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Serving a winding up can be a quick and relatively cheap way of encouraging a debtor to pay. However, can a failure to pay following the issue of an interim certificate really result in debtor insolvency, despite the possibility of there being arguments as to the validity of the sums included in the certificate?
Interim certificates are the mechanism whereby the contractor is due payment throughout the lifetime of the works. Generally speaking the sums included in interim certificates reflect the value of the work completed in the relevant time period.
Interim certificates are not designed to be a final determination of what is owed to the contractor, but assist with the contractor’s cash flow during the project.
In the majority of building contracts, the contract administrator will decide what sums are due to the contractor and the employer must pay such sums in the time period stipulated in the contract. If the employer disagrees with such sums, he can serve a pay less notice.
If he does so, he is only obliged to pay the sum specified in the pay less notice.
If the employer fails to pay the required sums to the contractor in the stipulated time period, the sums are due as a debt.
The starting point is that the courts will not prevent insolvency proceedings against a party refusing to pay an indisputable debt. On the other hand, courts will generally strike out a winding up petition if the debt is disputed on genuine grounds.
Difficulties arise due to the differing approaches between construction and insolvency legislation. The position under the Insolvency Act 1986 is that all disputes have to be taken into account when deciding if a debtor is insolvent, except in ‘special circumstances’.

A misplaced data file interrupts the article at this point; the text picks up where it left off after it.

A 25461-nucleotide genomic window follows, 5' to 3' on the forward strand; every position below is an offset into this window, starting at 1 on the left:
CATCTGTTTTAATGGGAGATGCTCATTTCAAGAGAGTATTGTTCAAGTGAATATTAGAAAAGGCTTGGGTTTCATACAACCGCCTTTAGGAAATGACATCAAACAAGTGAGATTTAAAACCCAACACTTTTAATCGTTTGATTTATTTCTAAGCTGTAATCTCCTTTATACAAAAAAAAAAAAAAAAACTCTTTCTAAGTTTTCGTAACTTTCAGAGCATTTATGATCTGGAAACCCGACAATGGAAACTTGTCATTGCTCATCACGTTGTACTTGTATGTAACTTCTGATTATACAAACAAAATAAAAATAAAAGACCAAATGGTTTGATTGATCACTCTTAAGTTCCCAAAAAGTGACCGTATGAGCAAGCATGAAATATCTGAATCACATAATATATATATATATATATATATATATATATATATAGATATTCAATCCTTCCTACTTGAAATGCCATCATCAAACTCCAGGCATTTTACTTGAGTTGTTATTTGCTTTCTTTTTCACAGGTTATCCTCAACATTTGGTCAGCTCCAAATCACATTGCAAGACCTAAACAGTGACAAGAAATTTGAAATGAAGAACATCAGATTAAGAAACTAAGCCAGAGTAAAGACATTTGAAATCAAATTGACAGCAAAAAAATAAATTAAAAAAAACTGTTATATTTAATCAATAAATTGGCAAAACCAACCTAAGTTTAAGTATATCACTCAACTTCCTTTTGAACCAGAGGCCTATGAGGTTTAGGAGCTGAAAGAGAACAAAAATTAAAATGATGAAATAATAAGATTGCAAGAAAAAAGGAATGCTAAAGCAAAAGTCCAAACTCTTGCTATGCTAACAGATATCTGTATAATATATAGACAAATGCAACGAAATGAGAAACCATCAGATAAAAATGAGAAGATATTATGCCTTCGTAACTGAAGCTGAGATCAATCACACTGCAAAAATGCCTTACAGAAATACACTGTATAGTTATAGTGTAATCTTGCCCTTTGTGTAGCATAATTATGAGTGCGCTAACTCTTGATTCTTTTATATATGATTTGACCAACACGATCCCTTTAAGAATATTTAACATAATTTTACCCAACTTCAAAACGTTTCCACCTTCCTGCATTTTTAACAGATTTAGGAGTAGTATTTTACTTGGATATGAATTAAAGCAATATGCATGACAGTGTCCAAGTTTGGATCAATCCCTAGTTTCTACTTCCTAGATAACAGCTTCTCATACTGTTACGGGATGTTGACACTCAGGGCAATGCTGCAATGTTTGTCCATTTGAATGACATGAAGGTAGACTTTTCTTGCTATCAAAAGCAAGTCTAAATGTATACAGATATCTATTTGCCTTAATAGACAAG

Conversely, it could be argued that not allowing a winding up petition in the case of a debt arising from an unpaid interim certificate might undermine the position under the Housing Grants, Construction and Regeneration Act 1996 (Construction Act), that such debts are ‘indisputable’ and are due without question.
Perhaps unsurprisingly given that interim certificates are not finally determined; the insolvency courts have shown an unwillingness to consider them as amounting to ‘special circumstances’. The courts have held that the ‘indisputable’ nature of an unpaid interim certificate will not automatically render them ‘indisputable’ under insolvency law.
However, in an effort not to allow the Insolvency Act to entirely trump the Construction Act in such cases, the courts have applied an important qualification. Rather than just accepting the debtor’s word that he disagrees with the interim certificate, judges have insisted he demonstrates he has a genuine dispute and is serious about pursuing it, usually by starting his own adjudication against the certificate.
For example, where a debtor has foregone a ‘reasonable opportunity’ to adjudicate, the court would usually allow a winding up petition to succeed.
The courts’ approach has been recently upheld in Wilson. In this case, a petition was founded on four interim certificates with over £900,000 outstanding. To avoid insolvency, the debtor had to demonstrate that he had a ‘substantial and genuine’ cross claim.
On the facts, it was found that as he had previously acknowledged the interim certificate sum was due, the debtor’s cross claim was a ‘put up job’ rather than a genuine dispute. The injunction to prevent the winding up petition was therefore refused.
So what should you do if you are presented with a statutory demand or a winding up petition for sums arising from an unpaid interim certificate?
What is clear from the case law is that just because a debt is indisputably due under the wording of the Construction Act, it does not mean it is given special weight under insolvency legislation.
However, the burden of proof on the debtor is high – you must show that there is a good prospect that the debt will eventually be found not to be due and that you are taking steps to bring that outcome about (eg adjudication).
In any case, it would be prudent to raise your concerns about the disputed sum as early as possible, to see if an agreement can be reached before commencing proceedings.
In other words, proactivity is key. The courts have shown that they will be unwilling to offer protection from insolvency proceedings to a debtor who has not challenged an unpaid interim certificate.
  EWHC 2875 (CH)
This article was written by Rob Easton.
For more information please contact Rob on +44 (0)1483 252622 or email@example.com.